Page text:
Friday 23 April 2010

MTS Recommends... Reduced Robustness Testing for Analytical Methods

Reduced method robustness testing of analytical methods driven by a risk-based approach’ by Phil Borman, Marion Chatfield, Patrick Jackson, Alice Laures, and George Okafo in Pharmaceutical Technology Europe, Volume 4, Issue 22

This article details an interesting approach to reducing the number of factors investigated during a robustness study. Basically the factors which are chosen to be studied in an experimental design are further reduced by performing a risk analysis of each factor and combining factors where possible. As we hear more and more about addressing method robustness earlier in the method development process as part of Quality by Design, more efficient approaches to performing these studies become desirable.

The thing that stands out for me about this article, and indeed all discussions of robustness, is that although the statistics and design of experiments is very important (and I think this article describes these quite well) the most important contribution to robustness testing comes from the experience of the analyst who understands the actual effects of the factors involved and can identify those which are most important. The risk assessment performed in the case study described in this article was performed by ‘GC experts’. Without this contribution the studies cannot produce meaningful results.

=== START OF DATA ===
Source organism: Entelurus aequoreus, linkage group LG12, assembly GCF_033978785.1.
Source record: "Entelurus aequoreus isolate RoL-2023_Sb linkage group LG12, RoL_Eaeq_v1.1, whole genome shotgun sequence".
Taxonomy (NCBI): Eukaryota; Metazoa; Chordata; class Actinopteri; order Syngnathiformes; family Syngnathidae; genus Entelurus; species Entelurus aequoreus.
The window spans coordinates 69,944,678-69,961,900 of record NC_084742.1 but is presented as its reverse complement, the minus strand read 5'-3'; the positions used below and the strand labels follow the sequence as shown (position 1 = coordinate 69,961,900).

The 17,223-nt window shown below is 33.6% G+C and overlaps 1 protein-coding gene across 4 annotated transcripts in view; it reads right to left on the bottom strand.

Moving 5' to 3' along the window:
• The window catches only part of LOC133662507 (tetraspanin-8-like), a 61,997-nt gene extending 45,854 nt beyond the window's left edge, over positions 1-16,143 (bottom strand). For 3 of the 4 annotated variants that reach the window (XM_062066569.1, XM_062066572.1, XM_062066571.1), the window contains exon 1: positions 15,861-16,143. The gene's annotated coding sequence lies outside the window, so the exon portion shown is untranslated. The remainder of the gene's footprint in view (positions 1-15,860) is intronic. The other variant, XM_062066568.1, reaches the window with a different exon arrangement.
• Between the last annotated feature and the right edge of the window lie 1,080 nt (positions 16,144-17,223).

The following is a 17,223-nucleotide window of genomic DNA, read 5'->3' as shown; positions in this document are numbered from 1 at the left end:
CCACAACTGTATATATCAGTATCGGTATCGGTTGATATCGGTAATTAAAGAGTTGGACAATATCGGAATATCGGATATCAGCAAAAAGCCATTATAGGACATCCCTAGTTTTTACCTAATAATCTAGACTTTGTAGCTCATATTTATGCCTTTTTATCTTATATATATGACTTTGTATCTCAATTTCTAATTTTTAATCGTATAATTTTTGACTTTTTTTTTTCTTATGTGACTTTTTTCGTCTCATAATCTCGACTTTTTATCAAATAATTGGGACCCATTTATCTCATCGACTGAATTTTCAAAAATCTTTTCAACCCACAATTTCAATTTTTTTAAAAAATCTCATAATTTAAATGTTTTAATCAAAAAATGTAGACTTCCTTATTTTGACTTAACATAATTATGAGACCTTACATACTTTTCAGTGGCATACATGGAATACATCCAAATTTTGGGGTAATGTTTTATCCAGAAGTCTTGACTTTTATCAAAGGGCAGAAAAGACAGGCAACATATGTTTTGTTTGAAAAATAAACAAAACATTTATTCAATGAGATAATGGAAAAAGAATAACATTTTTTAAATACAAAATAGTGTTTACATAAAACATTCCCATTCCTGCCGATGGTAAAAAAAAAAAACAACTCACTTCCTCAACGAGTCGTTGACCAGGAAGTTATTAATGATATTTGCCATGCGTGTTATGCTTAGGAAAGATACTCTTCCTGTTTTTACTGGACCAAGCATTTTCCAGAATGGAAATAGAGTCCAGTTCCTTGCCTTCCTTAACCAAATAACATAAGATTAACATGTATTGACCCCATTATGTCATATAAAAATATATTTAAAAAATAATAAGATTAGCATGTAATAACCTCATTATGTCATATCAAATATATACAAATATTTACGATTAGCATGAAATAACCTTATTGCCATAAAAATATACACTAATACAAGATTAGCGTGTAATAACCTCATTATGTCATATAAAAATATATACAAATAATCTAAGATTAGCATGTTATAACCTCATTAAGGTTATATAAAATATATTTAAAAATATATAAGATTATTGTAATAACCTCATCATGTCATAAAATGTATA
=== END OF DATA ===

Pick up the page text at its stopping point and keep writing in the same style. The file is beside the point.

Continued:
1. You're right Oona, input from method/technique experts and stats experts is vital to the success of any method risk assessment/study of this nature.

    In order to maximise the method understanding we can generate compared to the resource we put in we must move away from the old:
    -statisician receives a work package
    -supplies an experimental regime
    -receives experimental data
    -provides a report.
    To a much more inclusive one team approach with everyone providing their own insight to make the studies work as slickly as possible.

  2. Reduction of method factors by combining them (which the authors advocate) is an interesting approach which will certainly help reduce resource. Care must be taken however not to 'group' together factors that may have opposite effects on a given response as this would result in factor effects being masked. To be fair the authors point out "Scientific judgement, therefore, must be used when allocating combinations to ensure that the effects of the parameters do not cancel each other out....", ..."As a rule, parameters can be combined if they have the same direction of effect (e.g., if increasing the pH and the % organic will increase the resolution) or if they affect different method performance characteristics."

    Out of interest the same authors have just written a paper on "Method ruggedness studies incorporating a risk based approach: A tutorial" in Analytica Chimica Acta. This is how I found this blog